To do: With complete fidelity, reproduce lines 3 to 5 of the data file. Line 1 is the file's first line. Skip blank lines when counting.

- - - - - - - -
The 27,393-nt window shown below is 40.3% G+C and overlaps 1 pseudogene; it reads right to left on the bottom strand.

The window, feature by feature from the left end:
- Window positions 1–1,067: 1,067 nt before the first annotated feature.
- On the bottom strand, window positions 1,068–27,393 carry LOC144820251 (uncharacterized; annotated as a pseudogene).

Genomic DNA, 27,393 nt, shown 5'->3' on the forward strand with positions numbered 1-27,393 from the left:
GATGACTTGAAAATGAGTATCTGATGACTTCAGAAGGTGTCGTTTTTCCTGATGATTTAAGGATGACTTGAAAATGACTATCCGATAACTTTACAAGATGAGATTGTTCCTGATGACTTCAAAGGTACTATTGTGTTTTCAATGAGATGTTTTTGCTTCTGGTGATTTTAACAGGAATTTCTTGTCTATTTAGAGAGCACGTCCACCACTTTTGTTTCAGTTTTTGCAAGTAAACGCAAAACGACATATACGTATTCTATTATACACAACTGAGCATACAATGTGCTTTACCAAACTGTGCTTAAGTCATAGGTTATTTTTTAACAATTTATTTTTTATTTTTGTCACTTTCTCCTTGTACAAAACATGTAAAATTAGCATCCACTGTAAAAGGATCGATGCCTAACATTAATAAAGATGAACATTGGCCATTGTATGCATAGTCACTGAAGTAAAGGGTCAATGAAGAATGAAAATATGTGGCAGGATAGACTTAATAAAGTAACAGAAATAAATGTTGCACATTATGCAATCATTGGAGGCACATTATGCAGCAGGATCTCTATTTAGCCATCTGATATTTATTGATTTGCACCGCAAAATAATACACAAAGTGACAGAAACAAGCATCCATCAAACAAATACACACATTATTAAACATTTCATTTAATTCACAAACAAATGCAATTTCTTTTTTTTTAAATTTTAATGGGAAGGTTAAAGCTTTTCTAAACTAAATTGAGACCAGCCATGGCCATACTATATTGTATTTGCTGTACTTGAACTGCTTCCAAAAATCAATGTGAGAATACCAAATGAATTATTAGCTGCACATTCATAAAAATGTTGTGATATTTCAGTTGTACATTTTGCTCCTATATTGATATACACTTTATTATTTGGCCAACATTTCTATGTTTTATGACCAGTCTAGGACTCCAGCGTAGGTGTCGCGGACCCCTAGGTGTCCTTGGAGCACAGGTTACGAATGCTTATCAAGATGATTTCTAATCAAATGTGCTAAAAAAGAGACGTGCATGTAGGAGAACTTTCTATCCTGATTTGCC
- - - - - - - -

- Window positions 1–1,067: 1,067 nt before the first annotated feature.
- On the bottom strand, window positions 1,068–27,393 carry LOC144820251 (uncharacterized; annotated as a pseudogene).

Genomic DNA, 27,393 nt, shown 5'->3' on the forward strand with positions numbered 1-27,393 from the left: